Hamilton mobsters and cops: They used to greet each other by name
Gone are the days when three powerful families dominated
There was a time when the mob was so big in Hamilton that an entire police unit was devoted to it.
Now, years go by without Hamilton police speaking publicly about traditional organized crime in our city. We hear about outlaw bikers and street gangs, but almost nothing about the Italian Mafia that once ruled over these streets.
That silence, perhaps, has lulled us into believing the Mob no longer exists here.
Of course, La Cosa Nostra is back on The Spectator’s front page this week after Ang Musitano was gunned down in the driveway of his Waterdown home.
The Musitano family is, as Ang himself wrote recently, “The Family.” And it has been for generations.
Ang (Angelo) and his older brother Pat (Pasquale) were each charged with two counts of first-degree murder after the 1997 hits on Hamilton Mafia don Johnny “Pops” Papalia and his Niagara Falls lieutenant Carmen Barillaro. After a plea deal, they were convicted of conspiracy to commit murder in Barillaro’s death and served six years in prison.
In their heyday, the Musitanos, the Papalias and the Luppinos each staked out territory here and sometimes killed over it. Their activities were so rampant the HamiltonWentworth police (as they were called back then), RCMP, OPP and Halton police created the Joint Forces Unit ( JFU) in 1977, a special task force devoted entirely to investigating the Mob. The unit was based in Hamilton and would go on to significantly disrupt the local Mafia scene.
One founding member of the JFU was an ambitious young Hamilton detective who would spend seven years chasing after the Musitanos.
And then he became the chief of police.
“The Musitanos were infamous,” says Ken Robertson, who was Hamilton’s top cop from 1998 until his retirement in 2003.
Though he doesn’t live in Hamilton anymore, Robertson still reads The Spec every day and is well aware of Ang’s death.
And there’s still a piece of him that wishes he was back on the street, investigating the case.
“This is what real police work is,” he says. “When a murder like this happens, you know there is so much more happening under the surface.”
Though the Luppinos were “the biggest crime family in town” when the JFU was formed, the Musitanos were giving them a run for their money. It was a generation ago when Tony and Dominic Musitano were heading the family and bakery bombings, extortion rings and protection rackets were de rigueur.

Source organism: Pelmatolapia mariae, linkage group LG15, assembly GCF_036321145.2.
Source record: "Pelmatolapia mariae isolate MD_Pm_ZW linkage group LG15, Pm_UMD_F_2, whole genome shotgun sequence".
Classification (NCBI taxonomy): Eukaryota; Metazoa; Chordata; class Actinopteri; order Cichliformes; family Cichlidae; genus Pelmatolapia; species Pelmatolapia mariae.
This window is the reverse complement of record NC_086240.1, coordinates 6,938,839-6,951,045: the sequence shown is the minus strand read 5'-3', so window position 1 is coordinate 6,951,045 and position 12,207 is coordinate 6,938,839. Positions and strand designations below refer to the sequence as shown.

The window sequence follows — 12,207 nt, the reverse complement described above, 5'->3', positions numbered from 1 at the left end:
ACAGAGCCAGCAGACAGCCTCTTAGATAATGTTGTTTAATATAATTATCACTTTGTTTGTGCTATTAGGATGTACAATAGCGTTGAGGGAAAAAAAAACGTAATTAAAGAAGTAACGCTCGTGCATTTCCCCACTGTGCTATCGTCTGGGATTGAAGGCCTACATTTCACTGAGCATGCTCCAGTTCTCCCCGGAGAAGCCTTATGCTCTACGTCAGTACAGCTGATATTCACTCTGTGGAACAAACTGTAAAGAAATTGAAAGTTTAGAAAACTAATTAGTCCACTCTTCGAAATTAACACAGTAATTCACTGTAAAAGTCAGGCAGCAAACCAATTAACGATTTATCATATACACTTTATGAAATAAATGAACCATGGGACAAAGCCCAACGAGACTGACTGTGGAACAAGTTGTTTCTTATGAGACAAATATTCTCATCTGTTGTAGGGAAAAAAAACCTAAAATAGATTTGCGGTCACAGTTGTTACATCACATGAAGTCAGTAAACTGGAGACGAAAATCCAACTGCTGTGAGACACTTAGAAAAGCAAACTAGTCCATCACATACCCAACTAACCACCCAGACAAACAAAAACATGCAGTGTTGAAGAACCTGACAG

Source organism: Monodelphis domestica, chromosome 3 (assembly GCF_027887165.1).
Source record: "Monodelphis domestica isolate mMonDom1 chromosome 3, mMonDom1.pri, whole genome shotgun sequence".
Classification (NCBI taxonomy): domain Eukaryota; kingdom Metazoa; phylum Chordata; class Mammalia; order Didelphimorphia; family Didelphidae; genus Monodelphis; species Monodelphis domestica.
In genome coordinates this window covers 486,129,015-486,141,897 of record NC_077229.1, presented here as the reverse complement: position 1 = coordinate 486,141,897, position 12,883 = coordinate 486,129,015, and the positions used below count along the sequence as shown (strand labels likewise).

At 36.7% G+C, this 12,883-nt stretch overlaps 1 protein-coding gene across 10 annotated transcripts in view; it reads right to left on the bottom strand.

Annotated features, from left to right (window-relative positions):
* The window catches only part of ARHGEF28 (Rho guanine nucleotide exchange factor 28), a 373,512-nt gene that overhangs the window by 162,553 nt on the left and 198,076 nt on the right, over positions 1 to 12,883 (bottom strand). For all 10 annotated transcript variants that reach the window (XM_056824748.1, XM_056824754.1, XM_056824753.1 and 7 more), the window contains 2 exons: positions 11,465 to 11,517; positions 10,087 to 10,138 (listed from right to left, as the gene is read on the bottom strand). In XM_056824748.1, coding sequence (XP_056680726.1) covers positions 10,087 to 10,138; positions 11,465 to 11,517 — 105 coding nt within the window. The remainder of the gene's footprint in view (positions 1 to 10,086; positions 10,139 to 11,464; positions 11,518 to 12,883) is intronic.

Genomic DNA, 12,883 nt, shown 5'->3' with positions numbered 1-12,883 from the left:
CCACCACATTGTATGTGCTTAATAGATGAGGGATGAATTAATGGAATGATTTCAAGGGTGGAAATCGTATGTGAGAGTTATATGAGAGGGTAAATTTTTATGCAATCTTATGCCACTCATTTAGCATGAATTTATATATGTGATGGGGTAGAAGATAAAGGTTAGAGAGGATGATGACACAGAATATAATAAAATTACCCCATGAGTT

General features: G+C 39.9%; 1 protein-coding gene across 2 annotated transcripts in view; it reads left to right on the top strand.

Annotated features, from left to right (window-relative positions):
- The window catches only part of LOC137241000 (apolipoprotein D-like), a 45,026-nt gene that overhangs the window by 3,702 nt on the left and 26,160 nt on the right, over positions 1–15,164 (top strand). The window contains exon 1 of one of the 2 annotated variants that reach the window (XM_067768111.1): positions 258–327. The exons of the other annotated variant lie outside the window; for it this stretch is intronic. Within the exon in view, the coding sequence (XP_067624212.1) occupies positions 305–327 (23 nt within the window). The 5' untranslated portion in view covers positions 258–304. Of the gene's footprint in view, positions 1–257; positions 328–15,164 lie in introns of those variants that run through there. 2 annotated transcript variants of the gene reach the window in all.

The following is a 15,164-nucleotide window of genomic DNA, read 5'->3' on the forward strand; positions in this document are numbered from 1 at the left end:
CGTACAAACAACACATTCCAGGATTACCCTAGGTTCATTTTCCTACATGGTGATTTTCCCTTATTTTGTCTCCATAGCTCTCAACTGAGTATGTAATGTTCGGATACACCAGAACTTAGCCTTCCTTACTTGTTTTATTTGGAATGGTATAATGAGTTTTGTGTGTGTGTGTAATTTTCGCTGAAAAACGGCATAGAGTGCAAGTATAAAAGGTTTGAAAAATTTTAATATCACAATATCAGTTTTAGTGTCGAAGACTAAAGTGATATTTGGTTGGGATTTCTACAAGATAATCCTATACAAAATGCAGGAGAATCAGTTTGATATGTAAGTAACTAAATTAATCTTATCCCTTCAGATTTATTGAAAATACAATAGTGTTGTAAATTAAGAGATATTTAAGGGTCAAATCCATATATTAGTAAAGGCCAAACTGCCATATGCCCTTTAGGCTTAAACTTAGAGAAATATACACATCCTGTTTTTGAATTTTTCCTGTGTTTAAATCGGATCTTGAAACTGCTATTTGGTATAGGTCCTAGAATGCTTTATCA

“And the cheese industry,” says Robertson. “They took over cheese shipments from Italy and the prices doubled. It was part of their operation.”
In those days, every police officer in Hamilton knew the Musitanos by sight and the Musitanos knew all the cops who watched them.
Former Hamilton police Sgt. John Harris, who retired five years ago after 40 years on the job, says the mob was the city’s biggest crime problem in the late 70s when he was starting out.
Once back then, when he was a new constable, he had a confrontation with Frank Papalia — brother to Johnny Pops — after pulling his Cadillac over in a late-night traffic stop. The Musitanos, who have a large extended family, seemed to be everywhere then.
“You couldn’t help but bump into them on James Street North,” Harris says.
The cops and the mobsters would greet each other by name and be cordial to one another, while always remaining wary.
“They were never rude because they didn’t want any more attention than they were already getting,” he says.
The JFU was disbanded in the early 1990s, but in 2002 (Robertson was now Chief Robertson), the RCMP publicly launched the Combined Forces Special Enforcement Unit, which had already existed in secret for some time. It drew in members from nine police services to target organized crime in the Golden Horseshoe. The unit was headquartered in Hamilton. The CFSEU still exists, is led by the RCMP, but has an oddly low profile.
After Ang and Pat were released from prison in 2006, there has been virtually no public discussion about Italian organized crime in Hamilton. Ang breached a parole condition and went back into custody briefly. That garnered a bit of press. Then in 2015, Pat’s SUV was set on fire in his driveway. That arson remains unsolved.
And now, a Musitano murdered.
Susan Clairmont’s commentary appears regularly in The Spectator. firstname.lastname@example.org 905-526-3539 | @susanclairmont
Mob boss Dominic Musitano, centre, leaves the Milton courthouse in 1991.